And what's got the Netizens buzzing as the wheels fall off the applecart? Underage unmentionables and the purported absence thereof. Can you imagine how much faster the Roman Empire would have fallen had the Visigoths invented Wi-Fi instead of a credit card?
Edward 'Pinwheel' Gibbon is spinning in his grave (explains today's title).
-bill kenny

Friday, June 18, 2010

It's Long Enough....and Good!!

It's not often I come across an item in The Christian Science Monitor that, while news, is also one of those things that make you go hmm. I also wonder what kind of medical insurance benefits their newsroom has (I assume you don't have to be a Christian Scientist to work there just as animals other than owls work at Hooters), but that's perhaps a conversation for another time when neither of us are here...

I know I could never find Monroe, Ohio, on a map (even of just Ohio), but thanks to the story I now know it's north of Cincinnati (Hello Loni!). How perfect would this have been had it happened the weekend of the Pro Football Hall of Fame Game? I can recall Dennis Miller the year he was the third guy in the ABC MNF booth observing during that game, which ABC covered, it was very hard to find 'good Chinese food' in Canton, with Al Michaels dissolving into muffled laughter as the game went on. I knew then Miller was one and done. I just didn't know how right I was.

The video, looked like someone was taping the TV report with their cellphone, is kinda spooky, don't you think? I was especially taken with the firefighters' characterisation of the blaze as an 'act of God' nearly as much as I was with the various still images showing the blaze itself. That must have been something to see as you crested the hill on I-75. And how about that spiffy message board for the church itself? It pays to advertise, and I guess as the (End) Times change, so do His mysterious ways, His wonders to perform. Perhaps if it happened today we might have seen Long John Silvers offer to feed the multitude at Dalmanutha, live on the Food Channel.
-bill kenny

Thursday, June 17, 2010

Is that a Remote in Your Pocket or Are You Just Happy to See Me?

I have a friend, okay, an acquaintance, who collects tech headlines about emerging technologies and the search for killer applications-the use of a particular tool for a given task that causes our collective forehead slapping as we discover we can't do without whatever the latest flavor of swell is this week (day/afternoon). I haven't shared this story with him because he'd poke me with a sharp stick and accuse me of having planted it.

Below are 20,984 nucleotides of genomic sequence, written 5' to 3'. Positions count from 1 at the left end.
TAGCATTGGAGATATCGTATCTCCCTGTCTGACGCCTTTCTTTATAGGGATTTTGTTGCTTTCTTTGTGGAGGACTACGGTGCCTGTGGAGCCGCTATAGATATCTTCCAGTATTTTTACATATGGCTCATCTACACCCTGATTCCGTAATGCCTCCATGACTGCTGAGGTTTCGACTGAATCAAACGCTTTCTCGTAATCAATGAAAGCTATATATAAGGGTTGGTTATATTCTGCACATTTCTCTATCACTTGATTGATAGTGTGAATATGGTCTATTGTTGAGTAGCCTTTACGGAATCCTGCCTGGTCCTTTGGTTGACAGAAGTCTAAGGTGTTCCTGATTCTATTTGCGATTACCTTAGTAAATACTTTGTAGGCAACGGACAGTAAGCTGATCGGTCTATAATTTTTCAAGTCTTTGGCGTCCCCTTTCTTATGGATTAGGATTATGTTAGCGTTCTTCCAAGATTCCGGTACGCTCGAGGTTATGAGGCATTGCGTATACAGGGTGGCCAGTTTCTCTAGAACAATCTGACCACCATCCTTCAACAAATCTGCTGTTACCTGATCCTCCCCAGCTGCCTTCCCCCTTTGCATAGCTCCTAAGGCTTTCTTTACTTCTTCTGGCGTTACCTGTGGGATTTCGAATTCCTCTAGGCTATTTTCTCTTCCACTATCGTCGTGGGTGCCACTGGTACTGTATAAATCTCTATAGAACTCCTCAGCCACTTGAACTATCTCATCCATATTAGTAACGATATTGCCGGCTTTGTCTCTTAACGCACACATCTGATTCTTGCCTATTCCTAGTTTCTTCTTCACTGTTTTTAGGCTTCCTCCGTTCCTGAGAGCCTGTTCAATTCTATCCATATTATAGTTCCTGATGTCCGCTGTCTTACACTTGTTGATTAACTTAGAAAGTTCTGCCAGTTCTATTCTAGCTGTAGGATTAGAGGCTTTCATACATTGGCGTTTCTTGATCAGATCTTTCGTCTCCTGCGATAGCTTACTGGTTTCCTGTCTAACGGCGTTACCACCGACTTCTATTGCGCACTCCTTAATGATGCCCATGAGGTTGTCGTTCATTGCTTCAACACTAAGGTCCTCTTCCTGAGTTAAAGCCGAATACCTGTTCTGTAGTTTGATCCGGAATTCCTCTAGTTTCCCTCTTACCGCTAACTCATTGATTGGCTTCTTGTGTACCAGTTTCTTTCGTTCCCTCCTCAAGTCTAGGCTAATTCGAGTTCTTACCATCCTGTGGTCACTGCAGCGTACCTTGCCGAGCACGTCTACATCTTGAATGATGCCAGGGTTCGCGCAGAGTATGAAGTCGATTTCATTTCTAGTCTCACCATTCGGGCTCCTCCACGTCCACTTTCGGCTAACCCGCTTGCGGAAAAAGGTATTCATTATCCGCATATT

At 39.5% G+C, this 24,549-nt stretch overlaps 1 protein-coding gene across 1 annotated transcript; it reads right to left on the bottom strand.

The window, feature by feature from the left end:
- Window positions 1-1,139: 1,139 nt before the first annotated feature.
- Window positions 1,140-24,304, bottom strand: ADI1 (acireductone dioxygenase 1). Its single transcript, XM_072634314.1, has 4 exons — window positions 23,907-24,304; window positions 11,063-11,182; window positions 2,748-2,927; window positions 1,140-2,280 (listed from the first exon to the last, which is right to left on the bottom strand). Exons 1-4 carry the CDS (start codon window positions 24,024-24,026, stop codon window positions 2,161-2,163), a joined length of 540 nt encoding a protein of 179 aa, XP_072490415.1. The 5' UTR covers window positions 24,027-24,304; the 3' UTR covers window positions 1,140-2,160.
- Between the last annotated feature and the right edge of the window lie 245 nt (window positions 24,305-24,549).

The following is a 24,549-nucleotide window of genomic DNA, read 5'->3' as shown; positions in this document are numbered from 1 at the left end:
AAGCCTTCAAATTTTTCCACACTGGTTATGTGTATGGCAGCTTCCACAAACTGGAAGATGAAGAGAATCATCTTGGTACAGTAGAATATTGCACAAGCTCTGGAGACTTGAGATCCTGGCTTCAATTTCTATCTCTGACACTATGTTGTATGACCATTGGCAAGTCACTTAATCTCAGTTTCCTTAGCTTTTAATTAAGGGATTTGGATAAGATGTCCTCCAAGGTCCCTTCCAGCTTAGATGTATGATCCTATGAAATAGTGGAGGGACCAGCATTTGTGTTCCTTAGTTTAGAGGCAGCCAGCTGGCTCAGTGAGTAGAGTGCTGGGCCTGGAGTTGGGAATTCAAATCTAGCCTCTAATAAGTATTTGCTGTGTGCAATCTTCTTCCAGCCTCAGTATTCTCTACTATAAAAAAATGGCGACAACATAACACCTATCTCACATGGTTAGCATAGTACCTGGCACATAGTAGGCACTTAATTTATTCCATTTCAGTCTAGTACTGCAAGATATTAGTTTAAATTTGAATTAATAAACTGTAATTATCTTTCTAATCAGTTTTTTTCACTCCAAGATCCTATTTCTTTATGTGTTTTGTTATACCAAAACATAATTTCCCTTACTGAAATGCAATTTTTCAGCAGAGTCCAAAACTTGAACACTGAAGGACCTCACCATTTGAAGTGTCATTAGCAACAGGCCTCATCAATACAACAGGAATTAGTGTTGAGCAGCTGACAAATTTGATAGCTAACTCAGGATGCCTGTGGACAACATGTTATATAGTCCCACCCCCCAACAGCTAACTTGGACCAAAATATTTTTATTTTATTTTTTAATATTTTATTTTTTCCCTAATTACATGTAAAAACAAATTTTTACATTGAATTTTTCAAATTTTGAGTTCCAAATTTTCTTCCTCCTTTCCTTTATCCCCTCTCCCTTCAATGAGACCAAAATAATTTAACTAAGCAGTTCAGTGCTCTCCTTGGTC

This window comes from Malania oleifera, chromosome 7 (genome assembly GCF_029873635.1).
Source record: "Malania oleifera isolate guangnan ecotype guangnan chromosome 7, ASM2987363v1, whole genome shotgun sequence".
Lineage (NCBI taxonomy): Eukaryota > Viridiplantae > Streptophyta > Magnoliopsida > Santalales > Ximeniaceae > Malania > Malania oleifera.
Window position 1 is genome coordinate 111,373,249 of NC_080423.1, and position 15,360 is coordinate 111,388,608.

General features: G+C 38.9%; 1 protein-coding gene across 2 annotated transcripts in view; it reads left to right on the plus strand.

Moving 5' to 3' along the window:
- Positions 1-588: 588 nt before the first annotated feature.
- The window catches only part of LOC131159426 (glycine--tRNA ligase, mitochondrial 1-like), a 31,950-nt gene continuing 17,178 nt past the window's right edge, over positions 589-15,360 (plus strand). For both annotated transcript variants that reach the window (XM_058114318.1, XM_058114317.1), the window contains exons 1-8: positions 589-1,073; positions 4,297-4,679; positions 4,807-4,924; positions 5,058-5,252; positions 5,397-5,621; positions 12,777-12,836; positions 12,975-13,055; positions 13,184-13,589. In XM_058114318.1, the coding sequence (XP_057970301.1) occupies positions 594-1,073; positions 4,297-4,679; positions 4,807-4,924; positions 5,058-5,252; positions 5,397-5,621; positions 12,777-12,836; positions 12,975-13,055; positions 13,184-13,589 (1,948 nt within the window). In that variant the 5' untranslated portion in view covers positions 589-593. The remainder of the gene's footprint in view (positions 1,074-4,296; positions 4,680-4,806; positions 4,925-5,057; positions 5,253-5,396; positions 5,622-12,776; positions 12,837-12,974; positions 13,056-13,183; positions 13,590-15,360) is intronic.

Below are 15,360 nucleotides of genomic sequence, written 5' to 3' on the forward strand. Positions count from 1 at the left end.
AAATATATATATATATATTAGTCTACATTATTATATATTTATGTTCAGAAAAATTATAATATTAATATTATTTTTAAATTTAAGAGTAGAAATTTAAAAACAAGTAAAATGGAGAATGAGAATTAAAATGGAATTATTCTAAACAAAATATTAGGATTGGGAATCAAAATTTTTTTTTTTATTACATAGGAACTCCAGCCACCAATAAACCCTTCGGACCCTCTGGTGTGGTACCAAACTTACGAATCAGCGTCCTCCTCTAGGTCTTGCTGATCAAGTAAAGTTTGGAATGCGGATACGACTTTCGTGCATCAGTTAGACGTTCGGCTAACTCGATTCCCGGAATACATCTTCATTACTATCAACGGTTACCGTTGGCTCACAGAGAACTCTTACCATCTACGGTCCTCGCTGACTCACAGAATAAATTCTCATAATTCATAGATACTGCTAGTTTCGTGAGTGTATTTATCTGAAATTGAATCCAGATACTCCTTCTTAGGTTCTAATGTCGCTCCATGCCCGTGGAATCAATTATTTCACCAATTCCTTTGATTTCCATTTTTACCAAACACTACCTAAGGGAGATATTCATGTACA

Years ago when people still had videotape; you remember videotape right? Cellophane tape with rust particles on one side? Came in a case so you never actually touched the tape itself? Super. When home videotape started, there were two formats, Betamax and VHS (video home system), developed by two rival manufacturers who set about signing up companies in the entertainment business, also known as 'content providers', to use their product to entice buyers to their hardware.

The former had excellent (and far superior) color resolution and video quality but the latter could actually hold an entire program-be it a TV show, or a full length movie. It was the content folks who tipped the scales to VHS and it was the porn industry, previously confined to beaten-up movie theaters with sticky floors and guys in raincoats and sunglasses slouched down in seats, who clinched it. VHS opened the home market to pornographers (not intended as a pejorative, but as a descriptive) and Betamax went the way of the Elcaset. (Same guys, too, come to think of it. How weird is that?)

Hit pause on the VTR and VCR and reach for the laptop and desktop, brothers (and some sisters, I guess). Welcome to the World Wide Web, where anything goes and everything shows. Put your hands up if you already know where this is heading (both hands, Zeke! 'Waitaminit'? Warum? Oh, yeah, ewww). You think there's money in sites like e-bay and Craig's List? You don't have a clue. The triple x gang's major compettion may be all the 'free' content elsewhere on-line but none of those site operators are crying poverty. Their biggest problem is finding enough wheelbarrows to carry all the money they're making to the bank.

I'd imagine, because it's how we are as a culture now, in the next thirty-six or so months, we'll refer to these folks as 'adult content providers.' And one or more will run for elected office and probably win, even though most of the guys voting for him will be looking for the bill slot when they get into the booth and close the curtain. That will be only a little awkward.

So now, welcome to the Next Frontier, 3DTV with whipped cream, scented oils and rubber sheets. There's a quote in the Japan Times' story from a potential buyer, "I need something dramatic to justify replacing my TV. This could be the motivation.” You betcha! You didn't really think The BEEB's Planet Earth series was gonna seal the deal, didja? Are you new here? Go ahead, crunch the numbers yourself (and remember to figure in the cost of the glasses too). I know, you'll buy it to watch the World Cup in 3D-you and a billion other people.

Mostly the same guys who bought the Pam Anderson magazine centerfold issue for the interview (and were very unhappy about where the staple holding the pages together got placed, I bet) and who can't wait to see Brian Lamb do Book Talk, I'm sure, just like he was in the living room with you. Here's a news flash, Starshine: if he were, guess what he'd be watching? And we'll spend the night together watching television. Ka-ching!
-bill kenny